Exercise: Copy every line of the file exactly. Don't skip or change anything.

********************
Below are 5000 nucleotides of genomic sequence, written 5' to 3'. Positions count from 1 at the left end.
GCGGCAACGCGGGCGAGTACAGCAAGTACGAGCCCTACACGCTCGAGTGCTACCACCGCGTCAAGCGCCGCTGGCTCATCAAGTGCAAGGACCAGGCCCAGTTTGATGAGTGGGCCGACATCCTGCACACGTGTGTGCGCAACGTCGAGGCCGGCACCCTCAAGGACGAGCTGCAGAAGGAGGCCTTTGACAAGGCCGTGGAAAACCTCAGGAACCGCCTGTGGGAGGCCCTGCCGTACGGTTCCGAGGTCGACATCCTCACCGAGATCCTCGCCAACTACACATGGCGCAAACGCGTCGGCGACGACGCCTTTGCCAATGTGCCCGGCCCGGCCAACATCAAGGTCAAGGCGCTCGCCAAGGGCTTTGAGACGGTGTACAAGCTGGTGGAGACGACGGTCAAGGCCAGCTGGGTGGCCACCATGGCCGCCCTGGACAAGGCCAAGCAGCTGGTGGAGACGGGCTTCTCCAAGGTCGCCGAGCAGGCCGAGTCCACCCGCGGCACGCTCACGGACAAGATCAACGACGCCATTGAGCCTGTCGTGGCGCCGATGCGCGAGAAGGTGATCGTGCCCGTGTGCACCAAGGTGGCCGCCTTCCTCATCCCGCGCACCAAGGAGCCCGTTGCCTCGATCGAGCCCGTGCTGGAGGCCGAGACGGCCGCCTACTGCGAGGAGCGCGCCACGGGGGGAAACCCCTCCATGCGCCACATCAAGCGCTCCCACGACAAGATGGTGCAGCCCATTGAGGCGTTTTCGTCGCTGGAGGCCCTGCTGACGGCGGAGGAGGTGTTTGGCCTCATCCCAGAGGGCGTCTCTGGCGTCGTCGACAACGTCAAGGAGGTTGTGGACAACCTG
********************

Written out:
Below are 5000 nucleotides of genomic sequence, written 5' to 3'. Positions count from 1 at the left end.
GCGGCAACGCGGGCGAGTACAGCAAGTACGAGCCCTACACGCTCGAGTGCTACCACCGCGTCAAGCGCCGCTGGCTCATCAAGTGCAAGGACCAGGCCCAGTTTGATGAGTGGGCCGACATCCTGCACACGTGTGTGCGCAACGTCGAGGCCGGCACCCTCAAGGACGAGCTGCAGAAGGAGGCCTTTGACAAGGCCGTGGAAAACCTCAGGAACCGCCTGTGGGAGGCCCTGCCGTACGGTTCCGAGGTCGACATCCTCACCGAGATCCTCGCCAACTACACATGGCGCAAACGCGTCGGCGACGACGCCTTTGCCAATGTGCCCGGCCCGGCCAACATCAAGGTCAAGGCGCTCGCCAAGGGCTTTGAGACGGTGTACAAGCTGGTGGAGACGACGGTCAAGGCCAGCTGGGTGGCCACCATGGCCGCCCTGGACAAGGCCAAGCAGCTGGTGGAGACGGGCTTCTCCAAGGTCGCCGAGCAGGCCGAGTCCACCCGCGGCACGCTCACGGACAAGATCAACGACGCCATTGAGCCTGTCGTGGCGCCGATGCGCGAGAAGGTGATCGTGCCCGTGTGCACCAAGGTGGCCGCCTTCCTCATCCCGCGCACCAAGGAGCCCGTTGCCTCGATCGAGCCCGTGCTGGAGGCCGAGACGGCCGCCTACTGCGAGGAGCGCGCCACGGGGGGAAACCCCTCCATGCGCCACATCAAGCGCTCCCACGACAAGATGGTGCAGCCCATTGAGGCGTTTTCGTCGCTGGAGGCCCTGCTGACGGCGGAGGAGGTGTTTGGCCTCATCCCAGAGGGCGTCTCTGGCGTCGTCGACAACGTCAAGGAGGTTGTGGACAACCTG